Otolaryngology Online Journal

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Mini Review - Otolaryngology Online Journal (2021) Volume 11, Issue 7

Topical Management of Chronic Rhinosinusitis

Arun Kumar*

Department of ENT, ENT hospital, Hyderabad, India

*Corresponding Author:
Arun Kumar
Department of ENT, ENT hospital, Hyderabad, India
E-mail: arun@gmail.com

Accepted: July 27, 2021

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Chronic rhinosinusitis (CRS) is an inflammatory condition involving nasal passages and therefore the paranasal sinuses for 12 weeks or longer. It are often subdivided into three types: CRS with nasal polyposis (CRS with NP), CRS without nasal polyposis (CRS without NP), and Allergic fungal rhinosinusitis (AFRS). To diagnose CRS we require a minimum of two of 4 of its cardinal signs/symptoms. Additionally, direct visualization or imaging for objective documentation of mucosal inflammation is required. CRS therapy is aimed to scale back its symptoms and improve quality of life because it can't be cured in most patients. Thus, the goals of its therapy include the following:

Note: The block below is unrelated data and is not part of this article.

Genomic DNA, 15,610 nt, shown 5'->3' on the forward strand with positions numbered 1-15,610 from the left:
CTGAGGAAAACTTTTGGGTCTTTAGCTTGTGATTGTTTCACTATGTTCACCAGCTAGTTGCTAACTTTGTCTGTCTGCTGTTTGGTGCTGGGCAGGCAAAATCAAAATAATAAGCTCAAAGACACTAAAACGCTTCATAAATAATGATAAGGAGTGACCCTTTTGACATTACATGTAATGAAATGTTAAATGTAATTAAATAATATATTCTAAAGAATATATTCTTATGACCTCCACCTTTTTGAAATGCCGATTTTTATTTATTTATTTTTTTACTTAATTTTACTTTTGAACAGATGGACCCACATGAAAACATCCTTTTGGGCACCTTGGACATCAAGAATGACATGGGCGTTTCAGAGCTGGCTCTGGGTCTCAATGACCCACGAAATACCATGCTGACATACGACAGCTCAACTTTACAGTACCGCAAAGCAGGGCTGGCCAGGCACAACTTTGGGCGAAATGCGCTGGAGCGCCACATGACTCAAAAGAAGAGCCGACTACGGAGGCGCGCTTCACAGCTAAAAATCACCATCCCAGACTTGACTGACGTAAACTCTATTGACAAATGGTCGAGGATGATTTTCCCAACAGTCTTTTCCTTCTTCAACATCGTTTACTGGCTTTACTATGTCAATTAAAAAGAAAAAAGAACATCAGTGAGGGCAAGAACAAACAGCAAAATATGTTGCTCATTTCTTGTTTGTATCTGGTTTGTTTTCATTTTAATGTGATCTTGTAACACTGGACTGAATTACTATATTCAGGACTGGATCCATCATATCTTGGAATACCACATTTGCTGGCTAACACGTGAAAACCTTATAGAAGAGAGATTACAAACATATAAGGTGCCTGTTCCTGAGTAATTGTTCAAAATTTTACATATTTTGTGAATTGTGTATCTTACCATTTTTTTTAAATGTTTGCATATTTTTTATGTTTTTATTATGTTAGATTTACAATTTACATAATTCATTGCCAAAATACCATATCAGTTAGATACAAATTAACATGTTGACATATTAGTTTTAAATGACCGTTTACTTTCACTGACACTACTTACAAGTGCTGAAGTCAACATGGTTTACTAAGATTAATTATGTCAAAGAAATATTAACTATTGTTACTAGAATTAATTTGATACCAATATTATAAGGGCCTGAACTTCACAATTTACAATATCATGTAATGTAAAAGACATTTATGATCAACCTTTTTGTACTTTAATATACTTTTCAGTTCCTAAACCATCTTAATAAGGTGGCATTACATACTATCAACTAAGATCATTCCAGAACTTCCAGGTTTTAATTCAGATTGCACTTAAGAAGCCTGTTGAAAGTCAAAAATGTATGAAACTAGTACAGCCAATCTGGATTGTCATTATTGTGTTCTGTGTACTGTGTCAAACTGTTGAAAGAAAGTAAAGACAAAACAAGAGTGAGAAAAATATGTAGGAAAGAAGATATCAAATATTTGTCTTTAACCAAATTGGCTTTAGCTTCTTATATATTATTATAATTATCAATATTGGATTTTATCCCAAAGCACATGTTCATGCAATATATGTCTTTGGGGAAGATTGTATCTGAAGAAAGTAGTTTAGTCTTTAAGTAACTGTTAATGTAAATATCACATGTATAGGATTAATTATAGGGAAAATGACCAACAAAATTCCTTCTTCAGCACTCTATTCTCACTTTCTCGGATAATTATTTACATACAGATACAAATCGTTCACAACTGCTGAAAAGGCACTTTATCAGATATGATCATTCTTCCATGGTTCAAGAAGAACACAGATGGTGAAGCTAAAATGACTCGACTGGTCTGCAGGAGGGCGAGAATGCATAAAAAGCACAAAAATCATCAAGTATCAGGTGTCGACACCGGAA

• Control mucosal edema and inflammation of nasal and paranasal sinuses

• Maintain adequate sinus ventilation and drainage

• Treat any infecting or colonizing micro-organisms, if present

• Reduce the amount of acute exacerbations


Mucosal remodeling is that the presumably underlying mechanism causing irreversible chronic sinus disease, almost like that happens in severe asthma [1,2]. In patients with both disorders, medical treatment of CRS can help in asthma control. Multiple topical and systemic therapies are utilized in the management of CRS, including saline washes and sprays, intranasal and systemic glucocorticoids, anti-leukotriene agents, and antibiotics.

Topical therapies for chronic rhinosinusitis